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MTO minister Del Duca ditches trucking meeting


MTO minister Del Duca ditches trucking meeting

PRESCOTT - Back in March of this year, during a blinding snowstorm, a tanker truck overturned on Highway 401 near Mallorytown. The driver of the truck died. Dozens of others were injured in the multi-car pileup that resulted, and toxic chemicals flooded the area.

The incident prompted a discussion at a meeting of Prescott Town Council a short time later. Taking a cue from Councillor Fraser Laschinger, who brought up the topic, Mayor Brett Todd suggested there ought to be new rules in place to govern the movement of transports, particularly those carrying dangerous goods, along 400-series highways during hazardous weather conditions.

The story made headlines, locally, provincially and even around the country. Soon other mayors around the region got on board and wanted to take the matter up with the province's Ministry of Transportation. In fact, the Eastern Ontario Warden's Caucus, along with the Eastern Ontario Mayor's caucus, are both behind the effort. The provincial government, too, appeared agreeable to the idea and there seemed to be good communication between the local municipalities and their provincial counterparts.

About a dozen mayors, including Todd and Edwardsburgh-Cardinal Mayor Pat Sayeau, attended a meeting in Kingston early Monday in the hope of taking the first steps to addressing the dangers of truck traffic and winter road conditions. That isn't what happened, however.

"There was a fair amount of anger and frustration in the room," said Todd, who gave an update on the matter during a regular meeting of town council Monday night.

Though Steven Del Duca, Ontario's Minister of Transportation, was scheduled to be at the meeting, he cancelled out last week. While there were a surfeit of senior staff from the Ministry in attendance, no decision-makers made the meeting.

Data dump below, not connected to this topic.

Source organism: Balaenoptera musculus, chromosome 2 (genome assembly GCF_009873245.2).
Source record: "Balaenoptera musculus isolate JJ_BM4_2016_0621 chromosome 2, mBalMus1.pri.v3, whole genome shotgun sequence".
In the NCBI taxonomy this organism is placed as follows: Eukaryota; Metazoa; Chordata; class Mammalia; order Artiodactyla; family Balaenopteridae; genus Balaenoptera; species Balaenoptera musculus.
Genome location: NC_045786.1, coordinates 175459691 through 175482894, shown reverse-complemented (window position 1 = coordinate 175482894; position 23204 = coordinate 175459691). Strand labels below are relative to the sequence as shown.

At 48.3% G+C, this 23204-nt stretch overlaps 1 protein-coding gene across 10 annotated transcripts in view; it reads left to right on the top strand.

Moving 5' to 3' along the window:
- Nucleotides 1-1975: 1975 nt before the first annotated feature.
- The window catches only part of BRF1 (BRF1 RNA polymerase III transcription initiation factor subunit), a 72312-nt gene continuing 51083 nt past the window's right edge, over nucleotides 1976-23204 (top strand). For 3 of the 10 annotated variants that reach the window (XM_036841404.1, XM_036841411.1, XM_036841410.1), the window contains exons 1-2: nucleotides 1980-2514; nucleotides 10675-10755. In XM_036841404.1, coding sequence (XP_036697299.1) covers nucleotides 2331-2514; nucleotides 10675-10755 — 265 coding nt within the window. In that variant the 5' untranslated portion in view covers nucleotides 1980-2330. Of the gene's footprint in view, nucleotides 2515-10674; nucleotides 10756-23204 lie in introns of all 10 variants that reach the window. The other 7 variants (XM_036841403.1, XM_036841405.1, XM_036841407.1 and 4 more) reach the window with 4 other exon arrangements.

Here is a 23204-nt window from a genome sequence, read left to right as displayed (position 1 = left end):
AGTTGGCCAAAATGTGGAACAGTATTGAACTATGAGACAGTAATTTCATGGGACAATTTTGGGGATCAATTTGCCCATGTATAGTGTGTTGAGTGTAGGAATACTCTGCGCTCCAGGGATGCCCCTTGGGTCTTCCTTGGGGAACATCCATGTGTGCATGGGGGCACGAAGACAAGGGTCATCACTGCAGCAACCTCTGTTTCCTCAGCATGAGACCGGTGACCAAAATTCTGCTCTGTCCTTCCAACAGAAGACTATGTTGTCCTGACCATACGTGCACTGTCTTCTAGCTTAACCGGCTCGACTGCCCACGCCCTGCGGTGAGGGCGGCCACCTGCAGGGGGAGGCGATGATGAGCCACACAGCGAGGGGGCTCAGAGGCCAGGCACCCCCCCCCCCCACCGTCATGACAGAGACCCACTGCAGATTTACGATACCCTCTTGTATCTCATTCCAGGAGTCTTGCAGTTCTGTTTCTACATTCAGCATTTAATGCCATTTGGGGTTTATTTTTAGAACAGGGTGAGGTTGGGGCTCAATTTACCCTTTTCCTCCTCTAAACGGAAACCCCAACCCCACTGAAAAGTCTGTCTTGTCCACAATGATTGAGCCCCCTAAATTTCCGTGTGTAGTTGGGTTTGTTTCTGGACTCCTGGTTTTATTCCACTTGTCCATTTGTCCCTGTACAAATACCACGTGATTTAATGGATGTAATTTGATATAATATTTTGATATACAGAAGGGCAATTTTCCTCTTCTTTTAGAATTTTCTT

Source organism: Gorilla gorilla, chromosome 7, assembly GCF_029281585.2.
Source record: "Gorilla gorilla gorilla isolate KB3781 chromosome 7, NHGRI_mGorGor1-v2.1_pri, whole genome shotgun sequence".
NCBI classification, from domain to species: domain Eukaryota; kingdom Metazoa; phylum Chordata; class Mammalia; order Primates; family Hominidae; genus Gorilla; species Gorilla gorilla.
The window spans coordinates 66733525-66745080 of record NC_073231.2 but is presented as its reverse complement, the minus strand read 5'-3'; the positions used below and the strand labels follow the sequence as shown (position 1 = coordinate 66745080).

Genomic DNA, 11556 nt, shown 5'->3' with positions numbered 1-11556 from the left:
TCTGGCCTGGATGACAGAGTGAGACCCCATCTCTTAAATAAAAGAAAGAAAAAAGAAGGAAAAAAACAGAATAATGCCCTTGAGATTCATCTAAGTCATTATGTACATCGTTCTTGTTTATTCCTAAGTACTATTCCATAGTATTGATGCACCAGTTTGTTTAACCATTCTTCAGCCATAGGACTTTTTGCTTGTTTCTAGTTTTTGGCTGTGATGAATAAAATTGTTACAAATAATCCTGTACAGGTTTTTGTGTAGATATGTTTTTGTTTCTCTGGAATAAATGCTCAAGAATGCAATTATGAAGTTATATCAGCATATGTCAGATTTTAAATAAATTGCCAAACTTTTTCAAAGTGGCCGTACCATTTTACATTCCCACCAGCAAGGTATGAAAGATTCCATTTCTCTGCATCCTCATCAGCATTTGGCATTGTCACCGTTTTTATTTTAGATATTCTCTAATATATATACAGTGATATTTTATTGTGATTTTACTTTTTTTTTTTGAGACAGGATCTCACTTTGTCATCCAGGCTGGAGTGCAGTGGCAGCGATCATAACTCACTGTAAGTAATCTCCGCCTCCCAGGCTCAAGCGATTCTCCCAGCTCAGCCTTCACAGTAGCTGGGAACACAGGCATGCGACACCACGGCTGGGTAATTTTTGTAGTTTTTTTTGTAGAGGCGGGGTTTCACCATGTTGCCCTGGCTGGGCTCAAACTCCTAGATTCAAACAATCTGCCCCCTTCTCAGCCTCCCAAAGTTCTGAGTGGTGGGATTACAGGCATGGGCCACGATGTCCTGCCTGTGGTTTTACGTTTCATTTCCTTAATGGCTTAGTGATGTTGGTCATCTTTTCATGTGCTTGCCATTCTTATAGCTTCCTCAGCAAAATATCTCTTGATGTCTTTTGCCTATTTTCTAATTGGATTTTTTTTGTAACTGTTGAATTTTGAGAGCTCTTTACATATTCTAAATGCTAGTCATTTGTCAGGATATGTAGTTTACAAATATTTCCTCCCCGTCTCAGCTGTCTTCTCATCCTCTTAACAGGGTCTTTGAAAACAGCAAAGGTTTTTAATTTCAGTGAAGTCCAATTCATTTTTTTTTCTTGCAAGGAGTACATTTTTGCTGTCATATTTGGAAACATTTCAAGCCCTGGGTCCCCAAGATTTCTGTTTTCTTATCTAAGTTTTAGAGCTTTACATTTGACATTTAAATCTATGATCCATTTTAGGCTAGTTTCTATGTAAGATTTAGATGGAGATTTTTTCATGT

"The disappointing thing is they had no political representation," said Todd, noting that this meeting had been in the works for more than six months.

Though the Ministry of Transportation appeared to be sympathetic to the municipalities' concerns, Todd said it seemed that there had been no follow-up by the Ministry on the matter over the past six months.

Also at the meeting were representatives from the Ontario Trucking Association, which is not opposed to the imposition of safety measures, but also wants to make sure the interest of the trucking industry is reflected in any action taken.

"They're a big part of the solution," said Todd, stressing that in no way are his and his colleagues' efforts to be interpreted as an indictment of the trucking industry or of truck drivers.

The states of both New York and Pennsylvania have regulations of the sort that the mayors and wardens are looking for in Ontario--regulations that will either take transports off the road or lower the speed limits on 400-series highways during exceptionally hazardous winter weather.

Todd, Sayeau and their colleagues made sure the provincial representatives knew, and took back to their superiors, that this issue requires redress and local officials had no intention of giving up. In fact, the mayors are still planning to discuss the matter face-to-face with the Minister.

"All the mayors indicated a strong willingness to go to Toronto to meet with Minister Del Duca," said Todd.

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